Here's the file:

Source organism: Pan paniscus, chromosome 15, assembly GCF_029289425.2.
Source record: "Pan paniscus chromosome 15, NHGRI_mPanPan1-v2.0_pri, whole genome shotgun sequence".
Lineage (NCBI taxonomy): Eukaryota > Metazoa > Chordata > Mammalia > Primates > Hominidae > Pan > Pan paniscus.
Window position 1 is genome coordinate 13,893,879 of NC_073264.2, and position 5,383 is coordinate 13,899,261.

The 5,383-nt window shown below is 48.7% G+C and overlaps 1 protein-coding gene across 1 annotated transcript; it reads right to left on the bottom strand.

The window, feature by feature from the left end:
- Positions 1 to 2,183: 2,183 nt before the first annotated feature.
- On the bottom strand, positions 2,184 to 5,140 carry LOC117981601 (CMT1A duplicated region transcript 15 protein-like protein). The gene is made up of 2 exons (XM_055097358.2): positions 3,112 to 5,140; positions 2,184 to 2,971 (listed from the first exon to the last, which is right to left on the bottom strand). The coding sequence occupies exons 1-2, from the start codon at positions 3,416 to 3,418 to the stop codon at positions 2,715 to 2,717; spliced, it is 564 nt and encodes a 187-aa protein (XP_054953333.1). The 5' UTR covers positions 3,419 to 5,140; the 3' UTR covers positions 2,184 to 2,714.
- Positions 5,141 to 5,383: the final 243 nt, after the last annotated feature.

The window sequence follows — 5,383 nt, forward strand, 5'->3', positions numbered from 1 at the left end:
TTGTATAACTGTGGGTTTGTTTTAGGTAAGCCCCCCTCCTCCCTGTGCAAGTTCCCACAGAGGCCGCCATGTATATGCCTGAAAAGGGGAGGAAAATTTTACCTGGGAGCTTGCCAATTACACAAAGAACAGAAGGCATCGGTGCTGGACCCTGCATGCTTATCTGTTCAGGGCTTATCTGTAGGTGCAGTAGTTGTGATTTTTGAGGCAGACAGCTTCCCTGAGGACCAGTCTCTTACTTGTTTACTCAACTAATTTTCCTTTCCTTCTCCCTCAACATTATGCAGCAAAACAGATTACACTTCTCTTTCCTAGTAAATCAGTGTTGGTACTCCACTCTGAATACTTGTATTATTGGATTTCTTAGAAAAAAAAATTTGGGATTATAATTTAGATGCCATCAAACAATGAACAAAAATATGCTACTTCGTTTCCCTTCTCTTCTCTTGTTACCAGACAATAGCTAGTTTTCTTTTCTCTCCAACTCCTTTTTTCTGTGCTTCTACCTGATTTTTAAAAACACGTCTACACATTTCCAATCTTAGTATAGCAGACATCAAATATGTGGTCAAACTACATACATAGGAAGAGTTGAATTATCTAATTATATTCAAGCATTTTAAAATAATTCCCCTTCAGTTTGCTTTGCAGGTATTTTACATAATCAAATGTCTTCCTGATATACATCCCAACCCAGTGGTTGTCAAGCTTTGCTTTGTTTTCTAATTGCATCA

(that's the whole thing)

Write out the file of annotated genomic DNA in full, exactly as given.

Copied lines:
Source organism: Pan paniscus, chromosome 15, assembly GCF_029289425.2.
Source record: "Pan paniscus chromosome 15, NHGRI_mPanPan1-v2.0_pri, whole genome shotgun sequence".
Lineage (NCBI taxonomy): Eukaryota > Metazoa > Chordata > Mammalia > Primates > Hominidae > Pan > Pan paniscus.
Window position 1 is genome coordinate 13,893,879 of NC_073264.2, and position 5,383 is coordinate 13,899,261.

The 5,383-nt window shown below is 48.7% G+C and overlaps 1 protein-coding gene across 1 annotated transcript; it reads right to left on the bottom strand.

The window, feature by feature from the left end:
- Positions 1 to 2,183: 2,183 nt before the first annotated feature.
- On the bottom strand, positions 2,184 to 5,140 carry LOC117981601 (CMT1A duplicated region transcript 15 protein-like protein). The gene is made up of 2 exons (XM_055097358.2): positions 3,112 to 5,140; positions 2,184 to 2,971 (listed from the first exon to the last, which is right to left on the bottom strand). The coding sequence occupies exons 1-2, from the start codon at positions 3,416 to 3,418 to the stop codon at positions 2,715 to 2,717; spliced, it is 564 nt and encodes a 187-aa protein (XP_054953333.1). The 5' UTR covers positions 3,419 to 5,140; the 3' UTR covers positions 2,184 to 2,714.
- Positions 5,141 to 5,383: the final 243 nt, after the last annotated feature.

The window sequence follows — 5,383 nt, forward strand, 5'->3', positions numbered from 1 at the left end:
TTGTATAACTGTGGGTTTGTTTTAGGTAAGCCCCCCTCCTCCCTGTGCAAGTTCCCACAGAGGCCGCCATGTATATGCCTGAAAAGGGGAGGAAAATTTTACCTGGGAGCTTGCCAATTACACAAAGAACAGAAGGCATCGGTGCTGGACCCTGCATGCTTATCTGTTCAGGGCTTATCTGTAGGTGCAGTAGTTGTGATTTTTGAGGCAGACAGCTTCCCTGAGGACCAGTCTCTTACTTGTTTACTCAACTAATTTTCCTTTCCTTCTCCCTCAACATTATGCAGCAAAACAGATTACACTTCTCTTTCCTAGTAAATCAGTGTTGGTACTCCACTCTGAATACTTGTATTATTGGATTTCTTAGAAAAAAAAATTTGGGATTATAATTTAGATGCCATCAAACAATGAACAAAAATATGCTACTTCGTTTCCCTTCTCTTCTCTTGTTACCAGACAATAGCTAGTTTTCTTTTCTCTCCAACTCCTTTTTTCTGTGCTTCTACCTGATTTTTAAAAACACGTCTACACATTTCCAATCTTAGTATAGCAGACATCAAATATGTGGTCAAACTACATACATAGGAAGAGTTGAATTATCTAATTATATTCAAGCATTTTAAAATAATTCCCCTTCAGTTTGCTTTGCAGGTATTTTACATAATCAAATGTCTTCCTGATATACATCCCAACCCAGTGGTTGTCAAGCTTTGCTTTGTTTTCTAATTGCATCA